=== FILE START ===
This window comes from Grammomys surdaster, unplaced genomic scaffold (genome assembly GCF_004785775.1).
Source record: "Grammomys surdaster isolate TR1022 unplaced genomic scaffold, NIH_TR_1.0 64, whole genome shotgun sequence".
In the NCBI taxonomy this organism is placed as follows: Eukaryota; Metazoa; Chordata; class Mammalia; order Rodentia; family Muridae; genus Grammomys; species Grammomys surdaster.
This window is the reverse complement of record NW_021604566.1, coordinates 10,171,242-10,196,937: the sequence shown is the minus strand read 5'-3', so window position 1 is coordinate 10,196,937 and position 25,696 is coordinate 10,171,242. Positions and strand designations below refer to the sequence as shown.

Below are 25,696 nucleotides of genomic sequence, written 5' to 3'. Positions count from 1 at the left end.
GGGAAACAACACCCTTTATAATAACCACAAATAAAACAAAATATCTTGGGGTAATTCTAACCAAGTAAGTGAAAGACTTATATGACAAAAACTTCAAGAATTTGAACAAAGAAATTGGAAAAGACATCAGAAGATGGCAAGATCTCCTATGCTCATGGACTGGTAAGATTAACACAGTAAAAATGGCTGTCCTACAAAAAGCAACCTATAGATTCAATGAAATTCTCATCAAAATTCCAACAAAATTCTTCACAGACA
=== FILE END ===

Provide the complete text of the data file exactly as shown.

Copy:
This window comes from Grammomys surdaster, unplaced genomic scaffold (genome assembly GCF_004785775.1).
Source record: "Grammomys surdaster isolate TR1022 unplaced genomic scaffold, NIH_TR_1.0 64, whole genome shotgun sequence".
In the NCBI taxonomy this organism is placed as follows: Eukaryota; Metazoa; Chordata; class Mammalia; order Rodentia; family Muridae; genus Grammomys; species Grammomys surdaster.
This window is the reverse complement of record NW_021604566.1, coordinates 10,171,242-10,196,937: the sequence shown is the minus strand read 5'-3', so window position 1 is coordinate 10,196,937 and position 25,696 is coordinate 10,171,242. Positions and strand designations below refer to the sequence as shown.

Below are 25,696 nucleotides of genomic sequence, written 5' to 3'. Positions count from 1 at the left end.
GGGAAACAACACCCTTTATAATAACCACAAATAAAACAAAATATCTTGGGGTAATTCTAACCAAGTAAGTGAAAGACTTATATGACAAAAACTTCAAGAATTTGAACAAAGAAATTGGAAAAGACATCAGAAGATGGCAAGATCTCCTATGCTCATGGACTGGTAAGATTAACACAGTAAAAATGGCTGTCCTACAAAAAGCAACCTATAGATTCAATGAAATTCTCATCAAAATTCCAACAAAATTCTTCACAGACA